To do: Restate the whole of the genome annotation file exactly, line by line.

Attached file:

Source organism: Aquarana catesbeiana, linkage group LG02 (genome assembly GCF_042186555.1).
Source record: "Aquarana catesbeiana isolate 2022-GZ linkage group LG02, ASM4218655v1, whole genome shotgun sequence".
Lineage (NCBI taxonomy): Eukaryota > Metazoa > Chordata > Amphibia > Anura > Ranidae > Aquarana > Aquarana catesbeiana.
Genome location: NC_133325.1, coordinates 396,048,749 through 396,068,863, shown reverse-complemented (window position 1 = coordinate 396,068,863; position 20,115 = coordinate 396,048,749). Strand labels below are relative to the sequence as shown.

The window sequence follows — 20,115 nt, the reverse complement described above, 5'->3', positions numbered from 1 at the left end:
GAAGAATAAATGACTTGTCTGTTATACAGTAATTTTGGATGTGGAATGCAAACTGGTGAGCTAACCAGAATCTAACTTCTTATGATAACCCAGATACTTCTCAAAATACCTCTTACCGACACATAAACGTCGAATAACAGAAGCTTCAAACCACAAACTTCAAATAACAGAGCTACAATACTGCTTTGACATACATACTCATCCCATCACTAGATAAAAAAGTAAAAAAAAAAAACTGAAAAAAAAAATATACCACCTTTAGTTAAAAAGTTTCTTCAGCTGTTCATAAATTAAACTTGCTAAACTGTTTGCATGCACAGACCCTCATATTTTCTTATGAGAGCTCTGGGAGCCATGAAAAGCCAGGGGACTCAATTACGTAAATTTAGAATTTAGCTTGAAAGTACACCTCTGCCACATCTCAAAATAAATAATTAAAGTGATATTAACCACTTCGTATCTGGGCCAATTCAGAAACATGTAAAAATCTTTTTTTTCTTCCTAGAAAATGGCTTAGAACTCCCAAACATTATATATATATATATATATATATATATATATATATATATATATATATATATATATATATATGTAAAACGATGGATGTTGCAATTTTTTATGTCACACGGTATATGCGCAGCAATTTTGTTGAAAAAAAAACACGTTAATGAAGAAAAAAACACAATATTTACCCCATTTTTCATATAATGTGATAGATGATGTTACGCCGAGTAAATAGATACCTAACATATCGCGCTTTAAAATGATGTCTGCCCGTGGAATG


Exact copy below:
Source organism: Aquarana catesbeiana, linkage group LG02 (genome assembly GCF_042186555.1).
Source record: "Aquarana catesbeiana isolate 2022-GZ linkage group LG02, ASM4218655v1, whole genome shotgun sequence".
Lineage (NCBI taxonomy): Eukaryota > Metazoa > Chordata > Amphibia > Anura > Ranidae > Aquarana > Aquarana catesbeiana.
Genome location: NC_133325.1, coordinates 396,048,749 through 396,068,863, shown reverse-complemented (window position 1 = coordinate 396,068,863; position 20,115 = coordinate 396,048,749). Strand labels below are relative to the sequence as shown.

The window sequence follows — 20,115 nt, the reverse complement described above, 5'->3', positions numbered from 1 at the left end:
GAAGAATAAATGACTTGTCTGTTATACAGTAATTTTGGATGTGGAATGCAAACTGGTGAGCTAACCAGAATCTAACTTCTTATGATAACCCAGATACTTCTCAAAATACCTCTTACCGACACATAAACGTCGAATAACAGAAGCTTCAAACCACAAACTTCAAATAACAGAGCTACAATACTGCTTTGACATACATACTCATCCCATCACTAGATAAAAAAGTAAAAAAAAAAAACTGAAAAAAAAAATATACCACCTTTAGTTAAAAAGTTTCTTCAGCTGTTCATAAATTAAACTTGCTAAACTGTTTGCATGCACAGACCCTCATATTTTCTTATGAGAGCTCTGGGAGCCATGAAAAGCCAGGGGACTCAATTACGTAAATTTAGAATTTAGCTTGAAAGTACACCTCTGCCACATCTCAAAATAAATAATTAAAGTGATATTAACCACTTCGTATCTGGGCCAATTCAGAAACATGTAAAAATCTTTTTTTTCTTCCTAGAAAATGGCTTAGAACTCCCAAACATTATATATATATATATATATATATATATATATATATATATATATATATATATATATATATATGTAAAACGATGGATGTTGCAATTTTTTATGTCACACGGTATATGCGCAGCAATTTTGTTGAAAAAAAAACACGTTAATGAAGAAAAAAACACAATATTTACCCCATTTTTCATATAATGTGATAGATGATGTTACGCCGAGTAAATAGATACCTAACATATCGCGCTTTAAAATGATGTCTGCCCGTGGAATG